Friday, January 11, 2013
The art of the reparative gesture
As a long-term reader in psychology I thought you might be interested in Donald W. Winnicott’s material (from 1950s) on the subject of empathy. Have you read it? His articles are pivotal to understanding why some people develop a sense of concern, and others don’t- it’s a developmental acquisition of the first 2 yrs of life and he elaborates in precise detail how that happens.
It’s a cogent, convincing and rarely researched facet of psychopathy today but an alternative to genetic explanations.
Two chapters from the book The Maturational Process and the Facilitating Environment:
- Chapter 1. Psycho-analysis and the sense of guilt
- Chapter 6. The Development of the Capacity for Concern
He has numerous other material on this topic but these two will provide an intro if its of interest.
The basic idea is that a sense of guilt/concern is built in developmentally from about 6 months of age to about 18 months. It works like this:
Baby/todler shows aggression daily- eg. biting, screaming, kicking legs, squirming, non-complying, etc. Mother gets pissed off, shows it, and walks out of the room. Baby/toddler begin to get a sense, on each occasion, that they hurt the object that brings them food and cares for them. Kid then -maybe after half an hour, makes a "reparative gesture" when he sees mother again, such as smiling at her, laughing, offering her his rattle to hold or whatever. Mother accepts reparative gesture, and this happens thousands of times in a year of child's life. Through all this the child gets built-in a sense that concern about his ruthlessness and his agressiveness, and of the impact of it on the world around him. In later life the 'reparative gesture' becomes the common 'contributing into society' in a thousand altruistic ways- but underneath that 'contributing in' is the desire to appease over and over again the feeling that one is atoning for recently past wrongs or perhaps for future wrongs..... all of this is unconscious and built in since infancy.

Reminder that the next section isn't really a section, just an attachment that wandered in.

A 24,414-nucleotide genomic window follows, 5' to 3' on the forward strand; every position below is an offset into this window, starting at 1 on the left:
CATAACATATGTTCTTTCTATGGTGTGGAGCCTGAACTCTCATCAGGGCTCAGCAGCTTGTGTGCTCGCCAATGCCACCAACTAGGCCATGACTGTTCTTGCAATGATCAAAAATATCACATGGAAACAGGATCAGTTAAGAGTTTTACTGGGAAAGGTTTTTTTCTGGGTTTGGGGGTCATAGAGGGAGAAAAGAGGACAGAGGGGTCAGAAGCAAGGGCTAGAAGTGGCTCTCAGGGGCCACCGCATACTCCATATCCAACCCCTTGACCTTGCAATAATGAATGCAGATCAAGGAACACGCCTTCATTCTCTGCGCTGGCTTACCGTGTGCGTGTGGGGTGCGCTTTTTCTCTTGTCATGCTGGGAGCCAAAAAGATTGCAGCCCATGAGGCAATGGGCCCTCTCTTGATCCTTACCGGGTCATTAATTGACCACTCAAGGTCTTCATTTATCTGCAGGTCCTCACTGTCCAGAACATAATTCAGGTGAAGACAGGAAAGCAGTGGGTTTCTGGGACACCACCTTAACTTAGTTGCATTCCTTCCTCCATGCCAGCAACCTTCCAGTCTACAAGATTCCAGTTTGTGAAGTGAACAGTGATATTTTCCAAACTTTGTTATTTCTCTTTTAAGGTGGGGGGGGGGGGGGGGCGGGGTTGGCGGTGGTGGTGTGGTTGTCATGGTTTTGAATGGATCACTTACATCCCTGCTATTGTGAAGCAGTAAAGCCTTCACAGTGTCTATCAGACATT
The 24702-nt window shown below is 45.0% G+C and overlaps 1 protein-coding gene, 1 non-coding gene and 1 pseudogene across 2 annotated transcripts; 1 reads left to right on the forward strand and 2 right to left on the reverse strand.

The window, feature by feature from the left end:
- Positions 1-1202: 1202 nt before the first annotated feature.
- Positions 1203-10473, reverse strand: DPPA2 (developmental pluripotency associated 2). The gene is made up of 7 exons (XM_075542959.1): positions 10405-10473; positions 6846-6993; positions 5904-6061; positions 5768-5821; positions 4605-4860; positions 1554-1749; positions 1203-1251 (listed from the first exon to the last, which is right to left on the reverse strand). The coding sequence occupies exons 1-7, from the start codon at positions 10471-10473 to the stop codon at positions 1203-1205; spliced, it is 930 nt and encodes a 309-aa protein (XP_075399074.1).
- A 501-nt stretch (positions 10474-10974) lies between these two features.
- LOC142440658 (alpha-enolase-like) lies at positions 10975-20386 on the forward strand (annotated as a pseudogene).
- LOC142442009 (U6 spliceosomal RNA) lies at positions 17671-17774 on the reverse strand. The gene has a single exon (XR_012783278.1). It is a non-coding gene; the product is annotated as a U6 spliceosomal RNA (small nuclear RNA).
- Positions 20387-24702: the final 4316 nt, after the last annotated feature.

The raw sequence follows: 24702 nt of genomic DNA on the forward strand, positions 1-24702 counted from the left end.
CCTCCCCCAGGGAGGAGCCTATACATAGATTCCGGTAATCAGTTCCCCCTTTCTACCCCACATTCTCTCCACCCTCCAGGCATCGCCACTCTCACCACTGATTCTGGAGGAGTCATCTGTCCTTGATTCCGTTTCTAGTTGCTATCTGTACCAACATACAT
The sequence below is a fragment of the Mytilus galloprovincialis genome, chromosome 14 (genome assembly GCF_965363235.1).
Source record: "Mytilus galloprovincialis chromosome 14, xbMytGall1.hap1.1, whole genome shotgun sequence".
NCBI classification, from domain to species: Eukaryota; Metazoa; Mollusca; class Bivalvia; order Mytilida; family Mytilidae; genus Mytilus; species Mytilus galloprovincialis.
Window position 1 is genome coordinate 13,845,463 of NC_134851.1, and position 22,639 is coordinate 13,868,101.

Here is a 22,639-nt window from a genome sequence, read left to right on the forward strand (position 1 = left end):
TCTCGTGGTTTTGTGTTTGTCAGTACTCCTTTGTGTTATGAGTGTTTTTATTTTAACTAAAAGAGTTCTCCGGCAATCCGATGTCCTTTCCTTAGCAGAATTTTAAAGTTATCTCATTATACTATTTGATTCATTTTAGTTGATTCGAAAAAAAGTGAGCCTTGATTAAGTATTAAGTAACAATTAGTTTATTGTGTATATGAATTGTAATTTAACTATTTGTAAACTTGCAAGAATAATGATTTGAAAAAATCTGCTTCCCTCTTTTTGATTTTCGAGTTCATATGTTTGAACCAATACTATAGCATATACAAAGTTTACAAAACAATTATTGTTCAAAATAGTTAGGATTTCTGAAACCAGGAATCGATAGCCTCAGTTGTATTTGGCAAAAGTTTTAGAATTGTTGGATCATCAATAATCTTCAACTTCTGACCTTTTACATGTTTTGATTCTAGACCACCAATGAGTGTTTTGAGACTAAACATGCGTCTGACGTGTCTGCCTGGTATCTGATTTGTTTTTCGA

Now, with psychopathy the child basically doesnt get to play out the cycle of aggression-guilt- reparative gesture. His mother might have died at the beginning of this developmental period, or she may be clinically depressed or otherwise self-involved to the degree that she can't participate in the cycle. Or another option is that the mother for personal reasons cannot accept the child's reparative gesture and so the kid doesnt build-in the sense of concern. He grows up with no sense of concern.
Its like learning language, is age specific developmentally speaking. If you miss it, you miss it. BTW, the developmental period during which all this takes place is called 'the depressive position'
Winnicott seems to think a sense of concern may be discovered later in life, but I find it doubtful.
It's interesting because my mother was both very self-interested and clinically depressed while I was growing up. But I also feel like I have come to understand (perhaps through intuiting the principles of multi-stage game theory, in which there are few long-term gains for blatantly ruthless strategies) and apply reparative gestures, at least with those closest and most important to me. Is that what he means by discovering a sense of concern later in life, do you think?